Cannabidiol (CBD) is flying high. One of 104 chemical compounds – or cannabinoids – found in cannabis, the substance is increasingly being sought out as an alternative remedy for chronic pain, anxiety and disrupted sleep. Unlike psychoactive cannabinoid THC, CBD oil and CBD-infused products are said to provide health benefits without getting the consumer high, sidestepping the stigma typically associated with cannabis.
CBD products have been sold offline in the US and Canada for some time, but have remained a largely online phenomenon in Europe, where retailers have been more cautious about stocking CBD on their shelves. However, this all began to change in 2018, with big UK players such as Boots and health food chain Holland & Barrett introducing new CBD products to their ranges.
Recent reports have indicated that the global CBD market could be worth $2.1 billion by 2020, while an estimated 300,000 people are said to have tried CBD oil in the UK alone last year. This is good news for Johan Obel. As co-founder of online CBD retailer TheDrug.Store one of his aims has been to educate more customers about the potential of the ingredient.
TheDrug.Store has opened a pop-up store in London, UK, bringing its wares to the brick-and-mortar sphere until February 2nd. Now the company believes that 2019 could be the year that smaller and more focused offline CBD retailers could emerge. In this Q+A, Obel explains what retailers should look for in a good CBD product, and what challenges remain for retailers looking to stock up.
Joe Baker: What are the main drivers behind the CBD trend?
Johan Obel: Generally, there is the cannabis hype across the entire world. Everything that relates to cannabis – hemp, all the different cannabinoids – all have massive hype. There’s also the fact that we now understand more and more what these cannabinoids can do. I think the studies that have been made are becoming more and more focused for a lot of people.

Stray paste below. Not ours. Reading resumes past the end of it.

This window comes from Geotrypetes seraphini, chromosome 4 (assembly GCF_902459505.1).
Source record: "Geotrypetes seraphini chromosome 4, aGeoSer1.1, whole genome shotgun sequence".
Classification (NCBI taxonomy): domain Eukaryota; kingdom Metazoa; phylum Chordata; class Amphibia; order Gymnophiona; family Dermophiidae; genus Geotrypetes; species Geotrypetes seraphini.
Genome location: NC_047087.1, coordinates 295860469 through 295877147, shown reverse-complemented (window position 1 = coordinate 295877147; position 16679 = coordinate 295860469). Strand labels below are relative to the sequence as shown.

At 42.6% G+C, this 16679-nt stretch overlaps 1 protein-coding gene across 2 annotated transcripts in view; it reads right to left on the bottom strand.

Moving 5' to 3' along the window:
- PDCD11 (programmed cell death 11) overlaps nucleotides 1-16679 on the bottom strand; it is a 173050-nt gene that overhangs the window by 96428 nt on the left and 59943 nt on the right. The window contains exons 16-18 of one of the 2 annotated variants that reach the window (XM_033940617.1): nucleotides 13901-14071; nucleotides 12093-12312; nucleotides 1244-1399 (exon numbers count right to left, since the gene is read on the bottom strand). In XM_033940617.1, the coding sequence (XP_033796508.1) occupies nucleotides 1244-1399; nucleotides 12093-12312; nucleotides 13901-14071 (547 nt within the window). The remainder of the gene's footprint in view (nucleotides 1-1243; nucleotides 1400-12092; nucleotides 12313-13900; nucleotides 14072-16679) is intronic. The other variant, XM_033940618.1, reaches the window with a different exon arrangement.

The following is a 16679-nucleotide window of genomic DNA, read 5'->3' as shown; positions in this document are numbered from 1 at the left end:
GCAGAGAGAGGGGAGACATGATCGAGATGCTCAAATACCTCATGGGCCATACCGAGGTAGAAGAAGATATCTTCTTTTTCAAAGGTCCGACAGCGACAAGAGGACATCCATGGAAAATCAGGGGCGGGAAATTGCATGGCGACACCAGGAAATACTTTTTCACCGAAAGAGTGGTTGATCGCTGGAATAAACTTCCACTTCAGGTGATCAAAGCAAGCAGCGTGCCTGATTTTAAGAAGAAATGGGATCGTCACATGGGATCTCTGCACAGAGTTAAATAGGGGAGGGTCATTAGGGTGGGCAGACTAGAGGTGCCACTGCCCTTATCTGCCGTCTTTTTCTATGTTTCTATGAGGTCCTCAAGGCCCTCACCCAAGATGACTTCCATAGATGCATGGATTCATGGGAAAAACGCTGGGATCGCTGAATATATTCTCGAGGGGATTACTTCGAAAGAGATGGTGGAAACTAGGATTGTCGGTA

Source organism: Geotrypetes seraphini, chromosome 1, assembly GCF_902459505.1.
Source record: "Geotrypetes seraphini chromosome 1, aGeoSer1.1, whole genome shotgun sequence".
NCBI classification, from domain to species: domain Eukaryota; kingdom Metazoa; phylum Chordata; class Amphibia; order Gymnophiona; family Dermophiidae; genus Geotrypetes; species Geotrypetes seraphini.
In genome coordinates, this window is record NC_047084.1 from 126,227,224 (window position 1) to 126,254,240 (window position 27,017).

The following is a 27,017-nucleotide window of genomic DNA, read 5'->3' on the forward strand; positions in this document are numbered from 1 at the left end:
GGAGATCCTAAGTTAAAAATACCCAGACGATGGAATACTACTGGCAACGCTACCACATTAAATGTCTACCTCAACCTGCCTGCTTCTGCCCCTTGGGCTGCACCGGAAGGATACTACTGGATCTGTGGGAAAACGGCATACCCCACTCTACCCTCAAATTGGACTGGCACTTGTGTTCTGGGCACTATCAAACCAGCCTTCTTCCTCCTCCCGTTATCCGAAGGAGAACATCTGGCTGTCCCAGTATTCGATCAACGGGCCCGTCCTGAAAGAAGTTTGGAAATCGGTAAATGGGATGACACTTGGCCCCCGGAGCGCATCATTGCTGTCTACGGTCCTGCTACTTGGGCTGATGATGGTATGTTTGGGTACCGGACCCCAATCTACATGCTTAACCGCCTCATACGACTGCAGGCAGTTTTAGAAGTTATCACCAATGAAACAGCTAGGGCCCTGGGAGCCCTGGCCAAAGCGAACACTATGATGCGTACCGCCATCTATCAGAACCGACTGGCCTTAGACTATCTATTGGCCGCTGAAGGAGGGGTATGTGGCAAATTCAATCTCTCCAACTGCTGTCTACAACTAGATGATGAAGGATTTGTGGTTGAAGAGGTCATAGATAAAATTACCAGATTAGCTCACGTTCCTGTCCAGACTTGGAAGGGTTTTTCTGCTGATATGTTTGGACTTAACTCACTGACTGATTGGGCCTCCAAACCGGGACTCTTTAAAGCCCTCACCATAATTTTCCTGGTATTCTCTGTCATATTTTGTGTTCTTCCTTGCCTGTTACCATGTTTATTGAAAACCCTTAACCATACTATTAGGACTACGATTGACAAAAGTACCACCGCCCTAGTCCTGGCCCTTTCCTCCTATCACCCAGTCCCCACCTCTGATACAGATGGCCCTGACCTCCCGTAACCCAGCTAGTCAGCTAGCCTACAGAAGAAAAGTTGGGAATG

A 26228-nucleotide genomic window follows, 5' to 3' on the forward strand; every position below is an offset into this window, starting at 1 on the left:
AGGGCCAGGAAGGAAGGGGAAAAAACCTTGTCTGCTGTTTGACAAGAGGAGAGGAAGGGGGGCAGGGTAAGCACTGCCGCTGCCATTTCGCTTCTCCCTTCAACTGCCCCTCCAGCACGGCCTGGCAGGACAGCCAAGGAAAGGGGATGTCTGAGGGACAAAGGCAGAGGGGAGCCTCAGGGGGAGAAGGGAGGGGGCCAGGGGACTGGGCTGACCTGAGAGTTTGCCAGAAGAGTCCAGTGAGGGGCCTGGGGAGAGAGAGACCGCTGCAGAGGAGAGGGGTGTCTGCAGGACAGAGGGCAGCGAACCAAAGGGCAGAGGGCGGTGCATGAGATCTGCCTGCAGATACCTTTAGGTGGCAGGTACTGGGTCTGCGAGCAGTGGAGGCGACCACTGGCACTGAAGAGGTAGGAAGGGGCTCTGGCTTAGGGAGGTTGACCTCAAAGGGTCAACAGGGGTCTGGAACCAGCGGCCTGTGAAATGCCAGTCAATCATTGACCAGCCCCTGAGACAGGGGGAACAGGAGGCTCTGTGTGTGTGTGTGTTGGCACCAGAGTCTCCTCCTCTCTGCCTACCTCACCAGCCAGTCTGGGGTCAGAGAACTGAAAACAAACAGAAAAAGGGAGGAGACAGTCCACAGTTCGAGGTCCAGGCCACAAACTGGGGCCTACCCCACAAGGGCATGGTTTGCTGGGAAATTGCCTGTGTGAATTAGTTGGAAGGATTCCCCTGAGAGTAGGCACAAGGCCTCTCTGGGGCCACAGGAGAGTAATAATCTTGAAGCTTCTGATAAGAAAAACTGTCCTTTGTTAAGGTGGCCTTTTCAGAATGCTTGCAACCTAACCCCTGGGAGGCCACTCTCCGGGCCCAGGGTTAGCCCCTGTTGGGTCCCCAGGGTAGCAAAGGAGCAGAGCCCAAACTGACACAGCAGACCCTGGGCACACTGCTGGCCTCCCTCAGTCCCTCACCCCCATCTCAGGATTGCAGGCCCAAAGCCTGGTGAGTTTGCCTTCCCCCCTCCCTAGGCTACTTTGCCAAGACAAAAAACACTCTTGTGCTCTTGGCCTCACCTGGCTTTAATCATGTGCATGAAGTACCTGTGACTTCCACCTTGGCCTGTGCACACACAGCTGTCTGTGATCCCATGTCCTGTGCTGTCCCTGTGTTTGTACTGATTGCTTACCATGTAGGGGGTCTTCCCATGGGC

Obviously we still need more evidence – we encourage more studies to be made – but I think a lot of people are opening their eyes to the potential benefits of using CBD. It’s kind of like a movement – like word of mouth – and then obviously the press picks it up, and it goes very fast.
JB: What criteria do you look for in the CBD products you stock?
JO: Right now, we’re looking for products that are a bit more interesting; brands that are using CBD in a way that we see as being the future of the market. What I mean by that is brands that use other ingredients as well. Everybody’s seen the standard oils and capsules, which is definitely a big market still, but where we see the future going is fusions and formulations of more advanced products.
Secondly, [we look for] brands that do their testing well and have full control over the hemp and raw materials that they are using. That obviously means that most of our brands are of a certain size as well. We also try to avoid white label products as much as possible because we just don’t think that they are interesting enough and everybody would claim that their brand and their product is better than anyone else’s, but essentially it’s the same product. So that’s why we are primarily interested in more advanced combinations.
JB: What’s been the reaction to the popup-store in London, and what have you learned from this?